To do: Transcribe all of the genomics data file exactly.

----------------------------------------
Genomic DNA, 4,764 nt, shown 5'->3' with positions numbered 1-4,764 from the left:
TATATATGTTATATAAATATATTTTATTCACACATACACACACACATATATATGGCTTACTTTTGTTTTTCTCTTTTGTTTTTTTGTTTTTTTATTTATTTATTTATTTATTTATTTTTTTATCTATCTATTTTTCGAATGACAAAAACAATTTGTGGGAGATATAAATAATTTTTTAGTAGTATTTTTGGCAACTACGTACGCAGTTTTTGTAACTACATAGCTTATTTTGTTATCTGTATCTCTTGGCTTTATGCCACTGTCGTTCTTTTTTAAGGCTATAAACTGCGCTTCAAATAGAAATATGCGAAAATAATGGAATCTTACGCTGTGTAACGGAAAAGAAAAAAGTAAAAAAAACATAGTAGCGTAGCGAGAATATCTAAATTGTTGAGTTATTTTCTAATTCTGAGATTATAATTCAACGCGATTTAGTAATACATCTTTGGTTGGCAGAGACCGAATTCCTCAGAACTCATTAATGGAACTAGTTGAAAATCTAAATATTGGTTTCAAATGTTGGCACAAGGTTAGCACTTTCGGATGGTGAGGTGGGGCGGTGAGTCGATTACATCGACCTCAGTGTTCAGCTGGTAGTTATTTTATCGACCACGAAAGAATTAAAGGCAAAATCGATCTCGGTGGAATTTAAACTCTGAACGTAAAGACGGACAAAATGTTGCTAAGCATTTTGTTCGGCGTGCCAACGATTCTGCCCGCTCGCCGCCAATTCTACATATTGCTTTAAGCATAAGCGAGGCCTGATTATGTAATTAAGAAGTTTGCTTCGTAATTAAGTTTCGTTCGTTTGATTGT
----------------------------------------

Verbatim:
Genomic DNA, 4,764 nt, shown 5'->3' with positions numbered 1-4,764 from the left:
TATATATGTTATATAAATATATTTTATTCACACATACACACACACATATATATGGCTTACTTTTGTTTTTCTCTTTTGTTTTTTTGTTTTTTTATTTATTTATTTATTTATTTATTTTTTTATCTATCTATTTTTCGAATGACAAAAACAATTTGTGGGAGATATAAATAATTTTTTAGTAGTATTTTTGGCAACTACGTACGCAGTTTTTGTAACTACATAGCTTATTTTGTTATCTGTATCTCTTGGCTTTATGCCACTGTCGTTCTTTTTTAAGGCTATAAACTGCGCTTCAAATAGAAATATGCGAAAATAATGGAATCTTACGCTGTGTAACGGAAAAGAAAAAAGTAAAAAAAACATAGTAGCGTAGCGAGAATATCTAAATTGTTGAGTTATTTTCTAATTCTGAGATTATAATTCAACGCGATTTAGTAATACATCTTTGGTTGGCAGAGACCGAATTCCTCAGAACTCATTAATGGAACTAGTTGAAAATCTAAATATTGGTTTCAAATGTTGGCACAAGGTTAGCACTTTCGGATGGTGAGGTGGGGCGGTGAGTCGATTACATCGACCTCAGTGTTCAGCTGGTAGTTATTTTATCGACCACGAAAGAATTAAAGGCAAAATCGATCTCGGTGGAATTTAAACTCTGAACGTAAAGACGGACAAAATGTTGCTAAGCATTTTGTTCGGCGTGCCAACGATTCTGCCCGCTCGCCGCCAATTCTACATATTGCTTTAAGCATAAGCGAGGCCTGATTATGTAATTAAGAAGTTTGCTTCGTAATTAAGTTTCGTTCGTTTGATTGT